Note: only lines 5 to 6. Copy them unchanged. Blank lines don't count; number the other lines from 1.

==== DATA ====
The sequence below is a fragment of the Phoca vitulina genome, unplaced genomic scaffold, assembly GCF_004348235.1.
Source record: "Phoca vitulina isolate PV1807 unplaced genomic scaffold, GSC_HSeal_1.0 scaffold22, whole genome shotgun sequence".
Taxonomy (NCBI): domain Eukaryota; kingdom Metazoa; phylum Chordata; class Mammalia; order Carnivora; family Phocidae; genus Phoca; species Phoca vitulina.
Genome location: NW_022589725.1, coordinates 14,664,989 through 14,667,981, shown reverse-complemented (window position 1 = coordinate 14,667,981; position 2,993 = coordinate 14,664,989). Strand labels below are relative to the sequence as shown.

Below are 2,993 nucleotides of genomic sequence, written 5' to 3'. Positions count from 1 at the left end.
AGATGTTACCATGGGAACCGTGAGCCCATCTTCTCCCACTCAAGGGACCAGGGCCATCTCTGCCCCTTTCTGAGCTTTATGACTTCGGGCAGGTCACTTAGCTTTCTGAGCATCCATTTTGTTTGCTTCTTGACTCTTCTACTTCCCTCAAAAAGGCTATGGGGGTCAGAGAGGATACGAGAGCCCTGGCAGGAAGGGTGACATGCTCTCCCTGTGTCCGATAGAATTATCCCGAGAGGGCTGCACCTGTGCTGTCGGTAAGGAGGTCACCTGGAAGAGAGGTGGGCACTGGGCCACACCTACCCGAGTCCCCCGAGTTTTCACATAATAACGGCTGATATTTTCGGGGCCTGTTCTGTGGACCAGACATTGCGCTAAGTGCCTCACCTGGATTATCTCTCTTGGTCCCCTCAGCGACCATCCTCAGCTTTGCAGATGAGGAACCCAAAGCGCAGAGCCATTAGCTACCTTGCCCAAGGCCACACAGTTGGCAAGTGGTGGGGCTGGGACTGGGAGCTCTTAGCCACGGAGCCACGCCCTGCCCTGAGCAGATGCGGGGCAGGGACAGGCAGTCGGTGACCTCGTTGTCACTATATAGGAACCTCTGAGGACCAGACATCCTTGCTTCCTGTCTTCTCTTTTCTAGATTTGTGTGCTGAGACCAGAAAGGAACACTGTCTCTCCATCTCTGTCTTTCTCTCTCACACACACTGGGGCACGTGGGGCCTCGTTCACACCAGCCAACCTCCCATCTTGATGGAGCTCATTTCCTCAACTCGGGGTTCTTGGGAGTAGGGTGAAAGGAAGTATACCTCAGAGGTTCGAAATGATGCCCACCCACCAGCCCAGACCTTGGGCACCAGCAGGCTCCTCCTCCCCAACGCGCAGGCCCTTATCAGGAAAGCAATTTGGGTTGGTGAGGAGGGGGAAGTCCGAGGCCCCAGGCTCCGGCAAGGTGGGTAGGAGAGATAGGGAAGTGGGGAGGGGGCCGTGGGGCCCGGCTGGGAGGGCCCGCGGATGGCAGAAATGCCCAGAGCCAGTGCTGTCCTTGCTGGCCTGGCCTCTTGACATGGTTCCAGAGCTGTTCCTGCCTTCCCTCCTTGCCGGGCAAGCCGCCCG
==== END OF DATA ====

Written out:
Below are 2,993 nucleotides of genomic sequence, written 5' to 3'. Positions count from 1 at the left end.
AGATGTTACCATGGGAACCGTGAGCCCATCTTCTCCCACTCAAGGGACCAGGGCCATCTCTGCCCCTTTCTGAGCTTTATGACTTCGGGCAGGTCACTTAGCTTTCTGAGCATCCATTTTGTTTGCTTCTTGACTCTTCTACTTCCCTCAAAAAGGCTATGGGGGTCAGAGAGGATACGAGAGCCCTGGCAGGAAGGGTGACATGCTCTCCCTGTGTCCGATAGAATTATCCCGAGAGGGCTGCACCTGTGCTGTCGGTAAGGAGGTCACCTGGAAGAGAGGTGGGCACTGGGCCACACCTACCCGAGTCCCCCGAGTTTTCACATAATAACGGCTGATATTTTCGGGGCCTGTTCTGTGGACCAGACATTGCGCTAAGTGCCTCACCTGGATTATCTCTCTTGGTCCCCTCAGCGACCATCCTCAGCTTTGCAGATGAGGAACCCAAAGCGCAGAGCCATTAGCTACCTTGCCCAAGGCCACACAGTTGGCAAGTGGTGGGGCTGGGACTGGGAGCTCTTAGCCACGGAGCCACGCCCTGCCCTGAGCAGATGCGGGGCAGGGACAGGCAGTCGGTGACCTCGTTGTCACTATATAGGAACCTCTGAGGACCAGACATCCTTGCTTCCTGTCTTCTCTTTTCTAGATTTGTGTGCTGAGACCAGAAAGGAACACTGTCTCTCCATCTCTGTCTTTCTCTCTCACACACACTGGGGCACGTGGGGCCTCGTTCACACCAGCCAACCTCCCATCTTGATGGAGCTCATTTCCTCAACTCGGGGTTCTTGGGAGTAGGGTGAAAGGAAGTATACCTCAGAGGTTCGAAATGATGCCCACCCACCAGCCCAGACCTTGGGCACCAGCAGGCTCCTCCTCCCCAACGCGCAGGCCCTTATCAGGAAAGCAATTTGGGTTGGTGAGGAGGGGGAAGTCCGAGGCCCCAGGCTCCGGCAAGGTGGGTAGGAGAGATAGGGAAGTGGGGAGGGGGCCGTGGGGCCCGGCTGGGAGGGCCCGCGGATGGCAGAAATGCCCAGAGCCAGTGCTGTCCTTGCTGGCCTGGCCTCTTGACATGGTTCCAGAGCTGTTCCTGCCTTCCCTCCTTGCCGGGCAAGCCGCCCG